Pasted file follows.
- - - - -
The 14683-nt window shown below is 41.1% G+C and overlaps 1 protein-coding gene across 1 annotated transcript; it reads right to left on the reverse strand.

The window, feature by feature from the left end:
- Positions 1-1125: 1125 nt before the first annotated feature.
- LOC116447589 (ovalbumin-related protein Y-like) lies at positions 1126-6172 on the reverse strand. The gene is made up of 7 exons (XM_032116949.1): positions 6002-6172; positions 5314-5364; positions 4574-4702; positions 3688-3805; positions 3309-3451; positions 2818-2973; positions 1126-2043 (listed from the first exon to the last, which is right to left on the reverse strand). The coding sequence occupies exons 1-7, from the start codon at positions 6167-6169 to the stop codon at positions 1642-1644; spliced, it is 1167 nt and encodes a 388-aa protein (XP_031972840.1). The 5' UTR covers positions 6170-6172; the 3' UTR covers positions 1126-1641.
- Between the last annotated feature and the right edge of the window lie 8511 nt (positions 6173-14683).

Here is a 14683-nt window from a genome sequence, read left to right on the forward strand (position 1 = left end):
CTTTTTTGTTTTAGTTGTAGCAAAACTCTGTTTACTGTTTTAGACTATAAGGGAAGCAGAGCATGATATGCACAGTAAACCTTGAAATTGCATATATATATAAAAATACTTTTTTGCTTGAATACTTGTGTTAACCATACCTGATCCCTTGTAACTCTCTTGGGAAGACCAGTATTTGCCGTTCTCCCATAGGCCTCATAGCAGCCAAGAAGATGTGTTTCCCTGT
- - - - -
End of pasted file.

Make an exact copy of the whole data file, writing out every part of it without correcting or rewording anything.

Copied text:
The 14683-nt window shown below is 41.1% G+C and overlaps 1 protein-coding gene across 1 annotated transcript; it reads right to left on the reverse strand.

The window, feature by feature from the left end:
- Positions 1-1125: 1125 nt before the first annotated feature.
- LOC116447589 (ovalbumin-related protein Y-like) lies at positions 1126-6172 on the reverse strand. The gene is made up of 7 exons (XM_032116949.1): positions 6002-6172; positions 5314-5364; positions 4574-4702; positions 3688-3805; positions 3309-3451; positions 2818-2973; positions 1126-2043 (listed from the first exon to the last, which is right to left on the reverse strand). The coding sequence occupies exons 1-7, from the start codon at positions 6167-6169 to the stop codon at positions 1642-1644; spliced, it is 1167 nt and encodes a 388-aa protein (XP_031972840.1). The 5' UTR covers positions 6170-6172; the 3' UTR covers positions 1126-1641.
- Between the last annotated feature and the right edge of the window lie 8511 nt (positions 6173-14683).

Here is a 14683-nt window from a genome sequence, read left to right on the forward strand (position 1 = left end):
CTTTTTTGTTTTAGTTGTAGCAAAACTCTGTTTACTGTTTTAGACTATAAGGGAAGCAGAGCATGATATGCACAGTAAACCTTGAAATTGCATATATATATAAAAATACTTTTTTGCTTGAATACTTGTGTTAACCATACCTGATCCCTTGTAACTCTCTTGGGAAGACCAGTATTTGCCGTTCTCCCATAGGCCTCATAGCAGCCAAGAAGATGTGTTTCCCTGT